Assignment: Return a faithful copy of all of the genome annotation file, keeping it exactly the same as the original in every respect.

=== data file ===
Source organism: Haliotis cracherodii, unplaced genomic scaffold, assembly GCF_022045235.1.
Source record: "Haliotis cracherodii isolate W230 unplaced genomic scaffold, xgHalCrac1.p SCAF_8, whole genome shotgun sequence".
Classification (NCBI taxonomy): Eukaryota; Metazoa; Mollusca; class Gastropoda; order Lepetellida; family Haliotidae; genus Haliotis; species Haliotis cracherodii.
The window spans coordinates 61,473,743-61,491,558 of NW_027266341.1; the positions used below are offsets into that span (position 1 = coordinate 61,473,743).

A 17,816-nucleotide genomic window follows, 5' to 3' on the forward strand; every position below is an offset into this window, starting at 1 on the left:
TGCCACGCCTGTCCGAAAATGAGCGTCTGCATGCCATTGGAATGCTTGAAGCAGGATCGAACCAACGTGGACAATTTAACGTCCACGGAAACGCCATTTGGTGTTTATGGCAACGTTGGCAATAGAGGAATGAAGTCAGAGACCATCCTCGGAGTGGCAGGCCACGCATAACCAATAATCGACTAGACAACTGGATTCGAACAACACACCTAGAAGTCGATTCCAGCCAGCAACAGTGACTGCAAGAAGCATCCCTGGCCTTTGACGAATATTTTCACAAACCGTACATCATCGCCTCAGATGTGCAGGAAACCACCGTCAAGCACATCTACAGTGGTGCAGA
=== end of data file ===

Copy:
Source organism: Haliotis cracherodii, unplaced genomic scaffold, assembly GCF_022045235.1.
Source record: "Haliotis cracherodii isolate W230 unplaced genomic scaffold, xgHalCrac1.p SCAF_8, whole genome shotgun sequence".
Classification (NCBI taxonomy): Eukaryota; Metazoa; Mollusca; class Gastropoda; order Lepetellida; family Haliotidae; genus Haliotis; species Haliotis cracherodii.
The window spans coordinates 61,473,743-61,491,558 of NW_027266341.1; the positions used below are offsets into that span (position 1 = coordinate 61,473,743).

A 17,816-nucleotide genomic window follows, 5' to 3' on the forward strand; every position below is an offset into this window, starting at 1 on the left:
TGCCACGCCTGTCCGAAAATGAGCGTCTGCATGCCATTGGAATGCTTGAAGCAGGATCGAACCAACGTGGACAATTTAACGTCCACGGAAACGCCATTTGGTGTTTATGGCAACGTTGGCAATAGAGGAATGAAGTCAGAGACCATCCTCGGAGTGGCAGGCCACGCATAACCAATAATCGACTAGACAACTGGATTCGAACAACACACCTAGAAGTCGATTCCAGCCAGCAACAGTGACTGCAAGAAGCATCCCTGGCCTTTGACGAATATTTTCACAAACCGTACATCATCGCCTCAGATGTGCAGGAAACCACCGTCAAGCACATCTACAGTGGTGCAGA